Insurer’s name? Too easy. ID number? I got that, even though the tiny type and the five zeroes in a row — or is it four? — don’t make it easy to read off my insurance card. Then the form asked for group number. Um. I looked at the card, then turned it over. Nope, nothing that said “group number.” Somewhere in the far distant reaches of my brain, I felt a little tingle. I had the vaguest recollection of my ordinarily even-tempered husband railing about how he couldn’t find the goddamn group number for the health insurance anywhere — when? A year ago? Two years? Five years? I seemed to recall that he finally found it, somehow, and told the kids and me to write it down someplace safe for when we needed it again. Read more »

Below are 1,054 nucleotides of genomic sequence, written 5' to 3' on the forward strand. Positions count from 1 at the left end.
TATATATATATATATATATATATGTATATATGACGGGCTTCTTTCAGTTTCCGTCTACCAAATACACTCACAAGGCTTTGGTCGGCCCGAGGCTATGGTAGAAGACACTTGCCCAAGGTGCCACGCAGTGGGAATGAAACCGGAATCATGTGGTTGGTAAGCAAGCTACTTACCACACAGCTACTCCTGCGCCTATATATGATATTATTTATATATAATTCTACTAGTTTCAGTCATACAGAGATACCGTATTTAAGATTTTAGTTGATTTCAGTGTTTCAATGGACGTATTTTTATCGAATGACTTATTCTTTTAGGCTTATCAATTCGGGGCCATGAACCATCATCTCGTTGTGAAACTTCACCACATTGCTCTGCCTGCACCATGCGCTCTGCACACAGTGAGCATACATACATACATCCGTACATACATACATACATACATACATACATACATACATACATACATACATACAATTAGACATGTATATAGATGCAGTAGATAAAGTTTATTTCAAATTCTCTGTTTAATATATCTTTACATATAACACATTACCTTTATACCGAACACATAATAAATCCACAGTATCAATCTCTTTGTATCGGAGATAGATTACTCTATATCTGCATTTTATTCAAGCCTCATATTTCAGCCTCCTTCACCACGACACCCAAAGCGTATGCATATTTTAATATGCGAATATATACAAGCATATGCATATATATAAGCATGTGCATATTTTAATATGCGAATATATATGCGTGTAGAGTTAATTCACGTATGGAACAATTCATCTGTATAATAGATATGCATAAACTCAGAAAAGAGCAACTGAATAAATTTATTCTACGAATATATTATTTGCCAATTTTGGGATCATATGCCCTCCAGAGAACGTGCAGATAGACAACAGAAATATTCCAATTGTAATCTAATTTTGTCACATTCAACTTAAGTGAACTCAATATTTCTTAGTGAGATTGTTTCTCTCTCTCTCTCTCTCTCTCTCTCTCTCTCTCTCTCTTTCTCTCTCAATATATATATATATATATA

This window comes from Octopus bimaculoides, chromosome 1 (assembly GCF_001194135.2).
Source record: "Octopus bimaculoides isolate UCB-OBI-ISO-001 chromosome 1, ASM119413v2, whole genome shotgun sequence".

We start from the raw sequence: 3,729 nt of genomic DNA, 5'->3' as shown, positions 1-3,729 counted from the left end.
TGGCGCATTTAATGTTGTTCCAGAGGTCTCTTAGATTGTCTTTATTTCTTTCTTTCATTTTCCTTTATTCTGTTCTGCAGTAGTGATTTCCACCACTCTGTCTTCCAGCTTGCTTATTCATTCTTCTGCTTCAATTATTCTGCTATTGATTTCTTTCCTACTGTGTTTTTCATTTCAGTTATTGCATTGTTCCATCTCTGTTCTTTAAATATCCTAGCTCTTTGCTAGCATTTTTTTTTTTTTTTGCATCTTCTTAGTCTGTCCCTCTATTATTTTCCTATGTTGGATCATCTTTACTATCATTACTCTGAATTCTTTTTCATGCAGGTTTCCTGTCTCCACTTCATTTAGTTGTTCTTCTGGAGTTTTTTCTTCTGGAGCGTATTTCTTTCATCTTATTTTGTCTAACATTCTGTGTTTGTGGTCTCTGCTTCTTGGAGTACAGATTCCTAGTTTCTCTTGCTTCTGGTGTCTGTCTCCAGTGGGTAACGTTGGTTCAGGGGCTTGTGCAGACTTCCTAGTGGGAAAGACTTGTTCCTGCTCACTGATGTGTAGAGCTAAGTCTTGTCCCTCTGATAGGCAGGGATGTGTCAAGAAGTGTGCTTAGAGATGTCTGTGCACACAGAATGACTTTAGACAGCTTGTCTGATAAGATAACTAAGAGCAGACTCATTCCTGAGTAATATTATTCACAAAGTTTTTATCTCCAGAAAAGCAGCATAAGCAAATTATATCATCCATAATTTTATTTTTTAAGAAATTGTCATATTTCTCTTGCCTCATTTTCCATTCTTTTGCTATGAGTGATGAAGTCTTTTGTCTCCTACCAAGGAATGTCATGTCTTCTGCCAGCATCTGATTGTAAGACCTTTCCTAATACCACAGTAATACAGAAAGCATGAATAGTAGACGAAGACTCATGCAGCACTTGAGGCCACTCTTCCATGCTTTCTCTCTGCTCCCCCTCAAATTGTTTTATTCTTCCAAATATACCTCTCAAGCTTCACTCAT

On the first day of his presidency, Donald Trump issued an executive order to start rolling back the Affordable Care Act, and the repeal will result in some major shocks for Pennsylvanians and the state’s economy, according to a report released last week by the Pennsylvania Budget and Policy Center.
The report’s key findings show that once the Trump administration begins to roll back the law, instituted in 2010, these five things will happen across the state: Read more »
Pat Toomey has taken a lot of flak since Donald Trump won the presidency. The Pennsylvania senator, who revealed he had decided to vote for Trump only on Election Night, has been protested weekly by the “Tuesdays With Toomey” group.
But, hey, that’s what happens when you’re in the majority party and you voted for the unpopular president. And so going around liberal internet today is this clip of Pat Toomey comparing people to houses. Read more »